The office used $1.4 million from its previous budget, and rolled the remaining $400,000 into a new rental rate of the lease.

Change orders for a garage and a reconfigured heating, ventilation and air conditioning unit affected costs, according to Seibel.

He said he was never aware of additional footings or redundant cabling for the building that Wrigley said contributed to the cost overrun.

The 2021 legislative session was over by the time he had learned of the cost overrun, “and it was something that we could handle within both our ’19-’21 budget and our ’21-’23 budget, so from a fiscal perspective, there really wasn’t a need,” Seibel said.

He and Stenehjem discussed the project “at least a couple of times during the session at our budget hearings,” but didn’t know about the cost overrun then, he said.

The office also disclosed the expenditures in its end-of-biennium reports, he added.

Seibel said he doesn’t know why Wrigley is raising the issue now. Wrigley said he did so to be transparent and because it’s possible his office might have to ask the 2023 Legislature to help cover the overage.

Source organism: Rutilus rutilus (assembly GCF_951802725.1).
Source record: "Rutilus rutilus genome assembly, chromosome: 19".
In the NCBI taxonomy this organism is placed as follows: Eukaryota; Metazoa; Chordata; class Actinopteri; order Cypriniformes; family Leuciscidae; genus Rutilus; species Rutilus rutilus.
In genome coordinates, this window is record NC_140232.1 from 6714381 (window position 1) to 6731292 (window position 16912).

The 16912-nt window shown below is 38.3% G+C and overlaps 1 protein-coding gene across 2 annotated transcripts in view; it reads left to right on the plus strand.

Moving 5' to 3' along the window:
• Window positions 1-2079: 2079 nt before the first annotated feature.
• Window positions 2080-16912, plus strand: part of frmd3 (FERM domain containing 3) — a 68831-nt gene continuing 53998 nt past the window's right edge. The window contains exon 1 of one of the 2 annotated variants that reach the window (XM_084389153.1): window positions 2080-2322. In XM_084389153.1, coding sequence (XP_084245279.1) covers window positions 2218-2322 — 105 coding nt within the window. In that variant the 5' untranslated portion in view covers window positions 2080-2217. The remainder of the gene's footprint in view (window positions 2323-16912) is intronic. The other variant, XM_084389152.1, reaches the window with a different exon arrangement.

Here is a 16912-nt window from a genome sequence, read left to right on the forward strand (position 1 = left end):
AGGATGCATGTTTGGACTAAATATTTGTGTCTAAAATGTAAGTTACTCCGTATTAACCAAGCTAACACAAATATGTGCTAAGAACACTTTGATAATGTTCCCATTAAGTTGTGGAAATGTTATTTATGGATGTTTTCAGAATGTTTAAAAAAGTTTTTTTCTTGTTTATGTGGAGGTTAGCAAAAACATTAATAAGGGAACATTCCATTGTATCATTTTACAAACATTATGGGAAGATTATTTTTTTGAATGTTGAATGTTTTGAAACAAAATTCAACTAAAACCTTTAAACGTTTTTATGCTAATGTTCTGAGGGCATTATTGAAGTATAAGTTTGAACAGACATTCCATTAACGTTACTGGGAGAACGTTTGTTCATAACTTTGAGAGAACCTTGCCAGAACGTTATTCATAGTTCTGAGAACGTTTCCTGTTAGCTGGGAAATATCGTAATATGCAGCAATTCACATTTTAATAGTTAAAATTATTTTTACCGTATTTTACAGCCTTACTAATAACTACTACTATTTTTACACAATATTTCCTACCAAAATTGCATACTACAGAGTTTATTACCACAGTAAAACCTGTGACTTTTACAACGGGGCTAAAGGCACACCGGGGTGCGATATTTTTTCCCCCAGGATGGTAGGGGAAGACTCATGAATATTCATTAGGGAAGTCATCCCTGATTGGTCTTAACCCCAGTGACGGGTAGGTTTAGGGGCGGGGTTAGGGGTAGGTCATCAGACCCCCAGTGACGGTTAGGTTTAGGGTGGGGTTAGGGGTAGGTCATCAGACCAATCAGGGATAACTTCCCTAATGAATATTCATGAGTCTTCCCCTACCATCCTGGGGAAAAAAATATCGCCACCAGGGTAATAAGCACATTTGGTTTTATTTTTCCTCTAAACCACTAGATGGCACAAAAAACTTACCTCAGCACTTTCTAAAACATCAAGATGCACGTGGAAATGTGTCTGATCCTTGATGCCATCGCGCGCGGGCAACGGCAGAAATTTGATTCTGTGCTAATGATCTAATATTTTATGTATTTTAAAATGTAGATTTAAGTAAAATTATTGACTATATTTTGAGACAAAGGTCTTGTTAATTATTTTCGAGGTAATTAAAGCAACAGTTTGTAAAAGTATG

Top Democratic lawmakers blasted the overrun on Tuesday after Wrigley brought it to light. House Minority Leader Josh Boschee, in a statement referring to “the highest ranking attorney and his deputy,” said, “We need to understand their motivations to fleece the public.”

Seibel said, “The idea that it was something that we just did in the cover of darkness I just do not think is accurate.”

Property manager